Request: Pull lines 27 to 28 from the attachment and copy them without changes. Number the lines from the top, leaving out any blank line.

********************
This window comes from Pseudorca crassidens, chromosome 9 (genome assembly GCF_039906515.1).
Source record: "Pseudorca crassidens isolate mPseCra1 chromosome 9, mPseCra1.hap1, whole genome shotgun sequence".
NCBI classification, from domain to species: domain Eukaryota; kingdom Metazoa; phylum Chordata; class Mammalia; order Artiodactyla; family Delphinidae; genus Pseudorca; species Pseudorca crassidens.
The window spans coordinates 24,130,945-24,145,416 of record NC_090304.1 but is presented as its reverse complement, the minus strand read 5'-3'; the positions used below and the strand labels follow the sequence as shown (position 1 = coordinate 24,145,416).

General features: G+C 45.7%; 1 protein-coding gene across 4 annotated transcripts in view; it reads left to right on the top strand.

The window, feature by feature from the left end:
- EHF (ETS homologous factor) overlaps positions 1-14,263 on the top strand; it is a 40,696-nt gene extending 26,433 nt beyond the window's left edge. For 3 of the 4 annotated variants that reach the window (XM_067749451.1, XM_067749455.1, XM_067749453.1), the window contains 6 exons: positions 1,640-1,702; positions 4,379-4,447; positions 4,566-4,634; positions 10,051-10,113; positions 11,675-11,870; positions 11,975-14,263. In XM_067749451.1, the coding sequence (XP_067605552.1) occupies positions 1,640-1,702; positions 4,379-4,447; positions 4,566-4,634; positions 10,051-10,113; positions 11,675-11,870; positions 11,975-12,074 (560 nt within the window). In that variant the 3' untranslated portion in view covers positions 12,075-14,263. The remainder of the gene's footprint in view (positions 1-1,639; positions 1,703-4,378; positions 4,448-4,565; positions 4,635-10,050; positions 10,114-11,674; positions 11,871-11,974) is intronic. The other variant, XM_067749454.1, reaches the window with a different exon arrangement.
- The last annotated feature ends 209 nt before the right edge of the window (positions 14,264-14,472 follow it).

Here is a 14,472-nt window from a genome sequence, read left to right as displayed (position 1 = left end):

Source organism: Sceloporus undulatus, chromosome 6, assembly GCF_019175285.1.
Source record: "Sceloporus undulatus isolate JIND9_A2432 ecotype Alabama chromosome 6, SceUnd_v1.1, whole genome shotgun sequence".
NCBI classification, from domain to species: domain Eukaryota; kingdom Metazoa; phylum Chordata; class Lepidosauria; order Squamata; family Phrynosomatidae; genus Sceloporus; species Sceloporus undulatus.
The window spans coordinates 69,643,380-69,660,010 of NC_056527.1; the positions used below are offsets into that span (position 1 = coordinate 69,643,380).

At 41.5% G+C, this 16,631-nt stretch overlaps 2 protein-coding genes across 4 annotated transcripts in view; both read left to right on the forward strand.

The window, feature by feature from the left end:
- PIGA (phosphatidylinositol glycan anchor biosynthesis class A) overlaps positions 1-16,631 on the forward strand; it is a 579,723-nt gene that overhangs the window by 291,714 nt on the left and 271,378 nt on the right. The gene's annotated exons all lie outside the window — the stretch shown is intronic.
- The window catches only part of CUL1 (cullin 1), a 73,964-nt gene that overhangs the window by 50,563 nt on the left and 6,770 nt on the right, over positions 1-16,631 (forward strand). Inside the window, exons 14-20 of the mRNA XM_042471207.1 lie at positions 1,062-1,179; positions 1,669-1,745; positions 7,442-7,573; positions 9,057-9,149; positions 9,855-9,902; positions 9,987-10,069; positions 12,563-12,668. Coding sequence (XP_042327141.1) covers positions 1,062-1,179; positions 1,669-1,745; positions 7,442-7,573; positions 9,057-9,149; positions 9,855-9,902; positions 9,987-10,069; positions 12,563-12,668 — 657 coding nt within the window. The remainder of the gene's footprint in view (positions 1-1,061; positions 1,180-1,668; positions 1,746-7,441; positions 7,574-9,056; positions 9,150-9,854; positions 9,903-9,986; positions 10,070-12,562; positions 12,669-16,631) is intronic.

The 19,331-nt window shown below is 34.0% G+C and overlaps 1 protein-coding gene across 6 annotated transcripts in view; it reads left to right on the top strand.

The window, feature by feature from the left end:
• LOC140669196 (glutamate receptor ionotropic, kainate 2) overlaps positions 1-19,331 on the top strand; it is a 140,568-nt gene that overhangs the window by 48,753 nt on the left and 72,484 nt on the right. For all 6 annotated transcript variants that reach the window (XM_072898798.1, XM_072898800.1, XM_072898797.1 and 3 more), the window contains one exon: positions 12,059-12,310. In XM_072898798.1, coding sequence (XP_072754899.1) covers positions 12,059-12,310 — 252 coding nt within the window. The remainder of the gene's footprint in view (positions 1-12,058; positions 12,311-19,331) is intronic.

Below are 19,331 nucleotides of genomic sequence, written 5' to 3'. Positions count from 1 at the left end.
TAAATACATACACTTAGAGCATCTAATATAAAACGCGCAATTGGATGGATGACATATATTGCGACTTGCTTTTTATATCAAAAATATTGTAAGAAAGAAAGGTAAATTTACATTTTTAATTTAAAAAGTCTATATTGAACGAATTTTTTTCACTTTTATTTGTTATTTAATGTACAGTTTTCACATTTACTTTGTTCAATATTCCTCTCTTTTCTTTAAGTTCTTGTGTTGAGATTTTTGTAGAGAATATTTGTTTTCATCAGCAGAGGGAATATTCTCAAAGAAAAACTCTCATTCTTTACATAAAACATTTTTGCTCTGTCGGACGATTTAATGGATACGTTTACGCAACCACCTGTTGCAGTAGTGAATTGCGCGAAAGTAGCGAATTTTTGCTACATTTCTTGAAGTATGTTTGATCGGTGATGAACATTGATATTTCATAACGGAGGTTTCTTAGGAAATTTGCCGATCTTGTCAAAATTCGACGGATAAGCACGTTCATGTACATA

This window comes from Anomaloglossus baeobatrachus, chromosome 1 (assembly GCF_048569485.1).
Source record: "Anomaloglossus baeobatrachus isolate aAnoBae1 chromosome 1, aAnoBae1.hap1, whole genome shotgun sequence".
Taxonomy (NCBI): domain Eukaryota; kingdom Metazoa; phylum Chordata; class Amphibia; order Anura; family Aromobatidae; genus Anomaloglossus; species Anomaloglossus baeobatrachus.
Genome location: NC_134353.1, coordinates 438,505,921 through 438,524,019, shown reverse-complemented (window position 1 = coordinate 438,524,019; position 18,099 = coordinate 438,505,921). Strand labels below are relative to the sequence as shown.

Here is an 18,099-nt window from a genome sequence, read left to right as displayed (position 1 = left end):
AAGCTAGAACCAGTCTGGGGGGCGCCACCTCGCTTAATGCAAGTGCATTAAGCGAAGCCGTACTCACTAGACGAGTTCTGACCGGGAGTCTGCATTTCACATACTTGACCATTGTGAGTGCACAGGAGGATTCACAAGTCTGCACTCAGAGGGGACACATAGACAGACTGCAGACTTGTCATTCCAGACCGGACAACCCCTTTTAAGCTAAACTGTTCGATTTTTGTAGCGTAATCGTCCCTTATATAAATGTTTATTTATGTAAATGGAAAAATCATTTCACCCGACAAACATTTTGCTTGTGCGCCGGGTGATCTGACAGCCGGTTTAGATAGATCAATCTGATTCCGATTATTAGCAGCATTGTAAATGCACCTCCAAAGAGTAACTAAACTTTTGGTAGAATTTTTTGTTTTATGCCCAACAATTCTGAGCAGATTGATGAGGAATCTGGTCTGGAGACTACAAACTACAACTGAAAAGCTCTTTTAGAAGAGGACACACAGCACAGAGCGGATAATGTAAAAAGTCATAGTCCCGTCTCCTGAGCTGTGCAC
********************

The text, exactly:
Here is an 18,099-nt window from a genome sequence, read left to right as displayed (position 1 = left end):
AAGCTAGAACCAGTCTGGGGGGCGCCACCTCGCTTAATGCAAGTGCATTAAGCGAAGCCGTACTCACTAGACGAGTTCTGACCGGGAGTCTGCATTTCACATACTTGACCATTGTGAGTGCACAGGAGGATTCACAAGTCTGCACTCAGAGGGGACACATAGACAGACTGCAGACTTGTCATTCCAGACCGGACAACCCCTTTTAAGCTAAACTGTTCGATTTTTGTAGCGTAATCGTCCCTTATATAAATGTTTATTTATGTAAATGGAAAAATCATTTCACCCGACAAACATTTTGCTTGTGCGCCGGGTGATCTGACAGCCGGTTTAGATAGATCAATCTGATTCCGATTATTAGCAGCATTGTAAATGCACCTCCAAAGAGTAACTAAACTTTTGGTAGAATTTTTTGTTTTATGCCCAACAATTCTGAGCAGATTGATGAGGAATCTGGTCTGGAGACTACAAACTACAACTGAAAAGCTCTTTTAGAAGAGGACACACAGCACAGAGCGGATAATGTAAAAAGTCATAGTCCCGTCTCCTGAGCTGTGCAC